Also, this is not true. Supposing that one did move over straight to the new OGL, the OGL in the leaked documents does away with the concept of "open gaming content." As you probably know, open gaming content is a repository of gaming information that began with the 3.0 SRD, and has been built on radically by contributing authors whenever they used the OGL in turn. What the new OGL does is to offer a license to use content from the 5.1 SRD. It does not offer participation in open gaming content.

To put it simply, once you join in on the new OGL, you burn the bridge to previous content under the OGL. This does not represent a safe transition for established authors.
 


BlueFin

Explorer
I'm View attachment 272739that we were caught and are now in View attachment 272741by you the fans.


In the game of View attachment 272742we were trying to View attachment 272743and have a View attachment 272744
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but you play a good game of View attachment 272745 and uncovered our View attachment 272746.



We listened and created a better View attachment 272748 that is free of View attachment 272749and



hopefully will not go View attachment 272750 keep our View attachment 272751 of world dominance intact.


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attempt to make you want to buy those games.
Gold, absolute gold 🤩😂
 

Amrûnril

Adventurer
I get that. But it does make a difference to WotC. The right to own their own game is important to them, clearly. The thing is that there is nothing stopping folks publishing under the new license and therefore not losing their jobs aside from the idea of revocability.

My job isn’t irrevocable. Most peoples aren’t. In fact there’s a decent chance I could be out of a job in 6 months. People’s companies are subject to the vagaries of life and business. They’re restructured, supply and demand rises and falls and tastes change.. The idea that a person is entitled to permanent guarantees over their job in this world is a pipe dream. Where they do exist, someone has to usually pay through the nose for it.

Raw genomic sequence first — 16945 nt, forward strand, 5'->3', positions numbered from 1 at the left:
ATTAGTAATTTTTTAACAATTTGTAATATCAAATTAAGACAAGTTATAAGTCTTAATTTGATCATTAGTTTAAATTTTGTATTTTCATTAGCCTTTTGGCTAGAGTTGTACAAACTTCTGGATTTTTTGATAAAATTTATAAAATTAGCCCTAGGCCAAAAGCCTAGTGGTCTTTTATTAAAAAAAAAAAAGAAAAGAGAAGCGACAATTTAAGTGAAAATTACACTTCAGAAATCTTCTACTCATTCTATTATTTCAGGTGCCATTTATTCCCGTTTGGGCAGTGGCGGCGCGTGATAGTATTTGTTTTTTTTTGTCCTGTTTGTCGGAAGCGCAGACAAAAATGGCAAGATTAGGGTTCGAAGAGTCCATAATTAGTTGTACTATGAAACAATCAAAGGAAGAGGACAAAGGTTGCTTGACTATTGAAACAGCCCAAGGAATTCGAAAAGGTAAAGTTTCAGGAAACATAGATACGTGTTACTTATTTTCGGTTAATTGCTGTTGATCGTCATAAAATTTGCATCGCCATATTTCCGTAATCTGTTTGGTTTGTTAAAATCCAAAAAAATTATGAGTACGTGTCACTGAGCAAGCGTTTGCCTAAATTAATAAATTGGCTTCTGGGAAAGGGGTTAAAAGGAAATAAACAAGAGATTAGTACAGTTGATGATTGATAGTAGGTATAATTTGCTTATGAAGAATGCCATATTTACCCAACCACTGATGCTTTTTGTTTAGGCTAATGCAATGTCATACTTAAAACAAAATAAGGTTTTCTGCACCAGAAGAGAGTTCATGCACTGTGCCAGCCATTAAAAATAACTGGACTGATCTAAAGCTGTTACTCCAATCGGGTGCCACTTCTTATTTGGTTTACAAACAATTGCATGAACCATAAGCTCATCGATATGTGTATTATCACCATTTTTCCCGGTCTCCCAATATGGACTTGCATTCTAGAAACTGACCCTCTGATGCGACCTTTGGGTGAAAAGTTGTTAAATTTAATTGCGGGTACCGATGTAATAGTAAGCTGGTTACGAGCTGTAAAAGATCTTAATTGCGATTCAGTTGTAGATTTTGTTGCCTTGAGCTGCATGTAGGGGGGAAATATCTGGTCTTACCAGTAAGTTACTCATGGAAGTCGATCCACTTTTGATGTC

So forgive me if I lack quite as much sympathy for folks that say, unless I can publish 5e products for ever, I’m not going to publish them at all. Yes WotC could revoke the deal under 1.2. Make sure it’s not in their interest not to. Instead of trying to force their hand and being outraged when they’re not happy to be forced.

Companies are indeed subject to the vagaries of life and business. Sometimes, the vagary that they're subject to is that prior leadership has made a perpetual agreement allowing third parties access to the content the company would now like to monopolize.

It's also worth noting that if 3rd parties being allowed to use the SRD content means WotC not owning the game, by that definition, the current leadership has never owned the game. They just think they should be entitled to, despite longstanding arrangements to the contrary.
 


Psikosis

Explorer
I would give it an F overall. Yes, they (sort of) addressed some of the issues, but there was flagrant gaslighting and dishonesty. I mean really obvious. Laughably obvious. The statement reeked of disingenuous, condescending placating.
 

mamba

Hero
It’s seems like more the same: trying to portray one side as wicked and malicious, rather than a business trying to consolidate its IP.
it can be both…

Business decisions don’t always make everyone happy. As I said WotC seem to be willing to compromise.
only if you are very gullible, nothing relevant changed, 1.0 would still be revoked, 2.0 can be changed to whatever WotC wants, whenever they want

3pp don’t seem to be able to, on principle as it would require to acknowledge that what they have is a bargain not a right (which they won’t do without a fight).